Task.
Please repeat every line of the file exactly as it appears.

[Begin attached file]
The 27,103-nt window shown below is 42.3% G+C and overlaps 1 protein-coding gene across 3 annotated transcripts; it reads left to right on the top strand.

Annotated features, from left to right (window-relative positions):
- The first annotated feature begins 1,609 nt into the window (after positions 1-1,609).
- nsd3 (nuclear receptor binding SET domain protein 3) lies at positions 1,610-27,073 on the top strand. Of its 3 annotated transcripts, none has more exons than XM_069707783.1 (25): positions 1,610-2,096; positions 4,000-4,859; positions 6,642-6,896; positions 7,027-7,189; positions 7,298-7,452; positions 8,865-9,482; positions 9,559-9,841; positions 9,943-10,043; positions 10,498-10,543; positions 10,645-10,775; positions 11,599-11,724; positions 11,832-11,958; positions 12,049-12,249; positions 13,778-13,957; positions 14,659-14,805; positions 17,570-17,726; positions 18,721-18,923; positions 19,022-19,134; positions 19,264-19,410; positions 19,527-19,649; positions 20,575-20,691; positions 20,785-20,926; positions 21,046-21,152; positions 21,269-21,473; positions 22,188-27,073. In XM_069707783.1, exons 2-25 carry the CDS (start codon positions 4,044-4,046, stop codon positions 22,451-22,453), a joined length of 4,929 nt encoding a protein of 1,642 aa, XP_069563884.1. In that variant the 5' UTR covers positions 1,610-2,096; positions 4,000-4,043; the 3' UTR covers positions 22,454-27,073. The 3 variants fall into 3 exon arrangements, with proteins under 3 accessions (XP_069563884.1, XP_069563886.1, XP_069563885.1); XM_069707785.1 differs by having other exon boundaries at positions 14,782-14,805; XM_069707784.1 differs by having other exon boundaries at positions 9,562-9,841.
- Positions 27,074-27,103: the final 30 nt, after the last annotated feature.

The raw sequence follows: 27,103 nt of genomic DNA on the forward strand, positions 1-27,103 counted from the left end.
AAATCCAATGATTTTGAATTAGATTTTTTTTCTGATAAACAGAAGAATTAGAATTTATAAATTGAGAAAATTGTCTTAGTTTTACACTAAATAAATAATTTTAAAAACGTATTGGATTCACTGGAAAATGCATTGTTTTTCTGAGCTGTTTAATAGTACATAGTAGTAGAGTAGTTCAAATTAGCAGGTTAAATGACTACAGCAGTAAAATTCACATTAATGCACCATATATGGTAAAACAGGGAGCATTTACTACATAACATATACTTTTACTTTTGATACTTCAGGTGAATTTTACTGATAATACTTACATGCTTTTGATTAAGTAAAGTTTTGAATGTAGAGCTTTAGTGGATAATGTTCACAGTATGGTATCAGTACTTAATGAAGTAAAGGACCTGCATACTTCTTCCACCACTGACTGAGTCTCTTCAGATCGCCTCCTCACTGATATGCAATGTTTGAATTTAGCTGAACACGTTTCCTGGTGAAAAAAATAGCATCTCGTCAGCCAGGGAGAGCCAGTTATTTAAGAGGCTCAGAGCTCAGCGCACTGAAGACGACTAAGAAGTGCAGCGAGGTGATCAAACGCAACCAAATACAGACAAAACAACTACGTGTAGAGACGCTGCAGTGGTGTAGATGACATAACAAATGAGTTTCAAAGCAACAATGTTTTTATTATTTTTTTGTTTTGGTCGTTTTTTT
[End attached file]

The 27,103-nt window shown below is 42.3% G+C and overlaps 1 protein-coding gene across 3 annotated transcripts; it reads left to right on the top strand.

Annotated features, from left to right (window-relative positions):
- The first annotated feature begins 1,609 nt into the window (after positions 1-1,609).
- nsd3 (nuclear receptor binding SET domain protein 3) lies at positions 1,610-27,073 on the top strand. Of its 3 annotated transcripts, none has more exons than XM_069707783.1 (25): positions 1,610-2,096; positions 4,000-4,859; positions 6,642-6,896; positions 7,027-7,189; positions 7,298-7,452; positions 8,865-9,482; positions 9,559-9,841; positions 9,943-10,043; positions 10,498-10,543; positions 10,645-10,775; positions 11,599-11,724; positions 11,832-11,958; positions 12,049-12,249; positions 13,778-13,957; positions 14,659-14,805; positions 17,570-17,726; positions 18,721-18,923; positions 19,022-19,134; positions 19,264-19,410; positions 19,527-19,649; positions 20,575-20,691; positions 20,785-20,926; positions 21,046-21,152; positions 21,269-21,473; positions 22,188-27,073. In XM_069707783.1, exons 2-25 carry the CDS (start codon positions 4,044-4,046, stop codon positions 22,451-22,453), a joined length of 4,929 nt encoding a protein of 1,642 aa, XP_069563884.1. In that variant the 5' UTR covers positions 1,610-2,096; positions 4,000-4,043; the 3' UTR covers positions 22,454-27,073. The 3 variants fall into 3 exon arrangements, with proteins under 3 accessions (XP_069563884.1, XP_069563886.1, XP_069563885.1); XM_069707785.1 differs by having other exon boundaries at positions 14,782-14,805; XM_069707784.1 differs by having other exon boundaries at positions 9,562-9,841.
- Positions 27,074-27,103: the final 30 nt, after the last annotated feature.

The raw sequence follows: 27,103 nt of genomic DNA on the forward strand, positions 1-27,103 counted from the left end.
AAATCCAATGATTTTGAATTAGATTTTTTTTCTGATAAACAGAAGAATTAGAATTTATAAATTGAGAAAATTGTCTTAGTTTTACACTAAATAAATAATTTTAAAAACGTATTGGATTCACTGGAAAATGCATTGTTTTTCTGAGCTGTTTAATAGTACATAGTAGTAGAGTAGTTCAAATTAGCAGGTTAAATGACTACAGCAGTAAAATTCACATTAATGCACCATATATGGTAAAACAGGGAGCATTTACTACATAACATATACTTTTACTTTTGATACTTCAGGTGAATTTTACTGATAATACTTACATGCTTTTGATTAAGTAAAGTTTTGAATGTAGAGCTTTAGTGGATAATGTTCACAGTATGGTATCAGTACTTAATGAAGTAAAGGACCTGCATACTTCTTCCACCACTGACTGAGTCTCTTCAGATCGCCTCCTCACTGATATGCAATGTTTGAATTTAGCTGAACACGTTTCCTGGTGAAAAAAATAGCATCTCGTCAGCCAGGGAGAGCCAGTTATTTAAGAGGCTCAGAGCTCAGCGCACTGAAGACGACTAAGAAGTGCAGCGAGGTGATCAAACGCAACCAAATACAGACAAAACAACTACGTGTAGAGACGCTGCAGTGGTGTAGATGACATAACAAATGAGTTTCAAAGCAACAATGTTTTTATTATTTTTTTGTTTTGGTCGTTTTTTT